Colorado's Congressional Delegation: Feelings Differ on Syria

Sep 4, 2013

President Obama wants Congressional backing of military action in Syria. Colorado's delegation has different opinions on what should be done there.
Credit Roger Adams

Colorado’s elected leaders in Washington have differing opinions on whether to move forward with American-led missile strikes in Syria. President Obama wants Congressional backing before he approves of any military intervention. But, he may have to work hard to get some of Colorado’s delegation on board.

The Denver Post reported Wednesday Senator Michael Bennet (D-CO) favors military intervention in Syria as a response to the country’s use of chemical weapons. But, he says the choices available to the U.S. range from “worse to bad.” He says he won’t know what kind of response he favors until he returns to Washington on Thursday for an intelligence briefing.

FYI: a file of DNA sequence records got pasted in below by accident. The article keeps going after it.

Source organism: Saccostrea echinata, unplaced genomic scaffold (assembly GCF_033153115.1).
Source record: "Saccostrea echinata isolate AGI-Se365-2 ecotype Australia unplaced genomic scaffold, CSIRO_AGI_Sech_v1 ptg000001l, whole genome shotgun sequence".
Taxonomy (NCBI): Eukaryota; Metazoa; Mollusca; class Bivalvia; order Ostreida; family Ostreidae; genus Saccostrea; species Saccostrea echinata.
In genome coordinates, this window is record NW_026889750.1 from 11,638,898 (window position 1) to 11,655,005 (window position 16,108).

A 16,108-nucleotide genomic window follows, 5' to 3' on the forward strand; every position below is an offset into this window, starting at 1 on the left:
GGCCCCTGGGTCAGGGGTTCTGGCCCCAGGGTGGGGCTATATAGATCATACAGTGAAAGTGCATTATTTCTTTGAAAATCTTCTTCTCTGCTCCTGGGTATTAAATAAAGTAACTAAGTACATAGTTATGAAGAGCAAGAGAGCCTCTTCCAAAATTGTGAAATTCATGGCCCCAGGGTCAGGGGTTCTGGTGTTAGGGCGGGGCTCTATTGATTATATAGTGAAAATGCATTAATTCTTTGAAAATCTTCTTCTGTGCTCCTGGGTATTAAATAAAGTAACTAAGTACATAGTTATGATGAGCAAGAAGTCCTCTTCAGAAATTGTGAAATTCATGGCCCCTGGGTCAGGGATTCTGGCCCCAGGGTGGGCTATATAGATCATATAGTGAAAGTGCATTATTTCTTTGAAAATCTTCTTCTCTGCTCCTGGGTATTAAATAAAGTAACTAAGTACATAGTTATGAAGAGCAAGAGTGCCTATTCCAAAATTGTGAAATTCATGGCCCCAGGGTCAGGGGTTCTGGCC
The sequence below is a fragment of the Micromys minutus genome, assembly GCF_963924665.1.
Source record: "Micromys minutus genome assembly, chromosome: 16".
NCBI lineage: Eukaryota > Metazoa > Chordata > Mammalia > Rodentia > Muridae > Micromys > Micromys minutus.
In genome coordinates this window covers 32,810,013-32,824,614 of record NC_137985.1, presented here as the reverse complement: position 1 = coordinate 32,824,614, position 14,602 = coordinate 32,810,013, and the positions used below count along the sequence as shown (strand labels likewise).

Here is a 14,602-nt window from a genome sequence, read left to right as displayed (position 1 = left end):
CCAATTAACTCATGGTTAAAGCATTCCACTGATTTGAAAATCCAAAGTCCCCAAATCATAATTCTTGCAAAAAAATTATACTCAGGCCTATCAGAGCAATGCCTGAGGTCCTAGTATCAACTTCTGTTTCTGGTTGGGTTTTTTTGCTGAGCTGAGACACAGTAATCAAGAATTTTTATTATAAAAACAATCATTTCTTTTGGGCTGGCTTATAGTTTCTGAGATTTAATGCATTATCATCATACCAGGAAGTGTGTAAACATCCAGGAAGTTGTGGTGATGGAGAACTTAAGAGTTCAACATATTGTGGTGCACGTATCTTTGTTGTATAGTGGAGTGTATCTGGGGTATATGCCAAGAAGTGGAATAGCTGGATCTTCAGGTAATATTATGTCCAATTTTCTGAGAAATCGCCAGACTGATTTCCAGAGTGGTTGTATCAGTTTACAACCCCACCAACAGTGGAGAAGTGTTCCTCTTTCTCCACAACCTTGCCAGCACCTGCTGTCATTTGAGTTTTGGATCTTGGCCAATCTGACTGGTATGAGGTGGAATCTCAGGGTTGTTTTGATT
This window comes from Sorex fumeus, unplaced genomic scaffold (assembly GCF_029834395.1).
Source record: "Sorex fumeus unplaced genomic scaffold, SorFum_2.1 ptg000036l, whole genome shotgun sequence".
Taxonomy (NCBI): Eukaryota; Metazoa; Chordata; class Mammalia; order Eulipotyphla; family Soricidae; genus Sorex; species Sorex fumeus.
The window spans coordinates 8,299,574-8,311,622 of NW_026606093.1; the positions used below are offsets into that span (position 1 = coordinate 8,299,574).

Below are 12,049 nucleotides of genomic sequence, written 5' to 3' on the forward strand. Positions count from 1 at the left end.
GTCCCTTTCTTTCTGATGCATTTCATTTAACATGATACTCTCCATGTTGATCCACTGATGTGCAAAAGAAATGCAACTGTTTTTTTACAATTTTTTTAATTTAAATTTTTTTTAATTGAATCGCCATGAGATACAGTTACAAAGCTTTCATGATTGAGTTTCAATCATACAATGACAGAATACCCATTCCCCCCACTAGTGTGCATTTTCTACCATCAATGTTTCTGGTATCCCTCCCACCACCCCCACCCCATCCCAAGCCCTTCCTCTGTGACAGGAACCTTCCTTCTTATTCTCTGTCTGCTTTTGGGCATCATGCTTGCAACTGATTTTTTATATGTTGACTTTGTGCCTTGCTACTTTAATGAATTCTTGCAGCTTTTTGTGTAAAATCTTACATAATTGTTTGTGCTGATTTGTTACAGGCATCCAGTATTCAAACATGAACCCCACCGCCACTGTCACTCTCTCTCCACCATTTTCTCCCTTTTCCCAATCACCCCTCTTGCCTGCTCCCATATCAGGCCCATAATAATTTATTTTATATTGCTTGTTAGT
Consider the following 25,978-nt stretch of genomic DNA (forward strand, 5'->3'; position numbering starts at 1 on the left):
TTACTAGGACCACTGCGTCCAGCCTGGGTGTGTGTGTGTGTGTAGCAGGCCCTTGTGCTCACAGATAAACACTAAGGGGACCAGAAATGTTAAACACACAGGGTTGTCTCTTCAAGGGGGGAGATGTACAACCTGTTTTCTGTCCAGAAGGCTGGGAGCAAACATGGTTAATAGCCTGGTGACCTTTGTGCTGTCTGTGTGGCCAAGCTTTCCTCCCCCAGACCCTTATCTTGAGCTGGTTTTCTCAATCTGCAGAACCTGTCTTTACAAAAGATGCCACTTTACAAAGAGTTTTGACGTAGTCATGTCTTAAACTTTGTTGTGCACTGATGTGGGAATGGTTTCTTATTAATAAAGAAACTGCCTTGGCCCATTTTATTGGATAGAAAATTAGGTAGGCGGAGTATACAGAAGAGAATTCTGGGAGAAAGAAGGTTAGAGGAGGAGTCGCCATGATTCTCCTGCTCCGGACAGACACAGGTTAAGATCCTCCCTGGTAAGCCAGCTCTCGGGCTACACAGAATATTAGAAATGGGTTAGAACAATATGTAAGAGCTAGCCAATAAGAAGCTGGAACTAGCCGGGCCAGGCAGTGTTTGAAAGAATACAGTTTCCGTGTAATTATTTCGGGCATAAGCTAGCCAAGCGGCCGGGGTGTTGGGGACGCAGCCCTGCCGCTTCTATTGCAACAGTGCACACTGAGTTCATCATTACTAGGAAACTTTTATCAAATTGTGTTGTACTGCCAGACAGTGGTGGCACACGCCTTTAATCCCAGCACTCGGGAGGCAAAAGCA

In an email, a spokesman for Senator Mark Udall (D-CO) says Udall believes that the White House should continue providing Congress with more details. Udall wants more information of the President’s strategy for responding to the use of chemical weapons against Syrian civilians and its broader strategy for Syria and the region. Udall is a member of the Armed Services and Intelligence Committees.

Congressman Scott Tipton (R-CO) was one of 115 representatives who sent the President a bipartisan letter urging that he consult with Congress before taking any military action in Syria. Tipton represents the Roaring Fork Valley and a big chunk of rural Colorado. According to the Durango Herald, he’s said he will not support authorization of any military action in Syria, barring any new information. He discussed the issue at a packed town hall meeting Tuesday. He said he could change his mind after an intelligence briefing he’s scheduled to be a part of when he returns to Washington.

In a statement released by Tipton’s staff on August 31st, the Representative says “the chemical weapons attacks in Syria should be met with serious consequences and there are a number of options on the table, including the President’s proposal, which Congress will debate and consider.”

Congress is expected to return to Washington from its summer break on September 9th.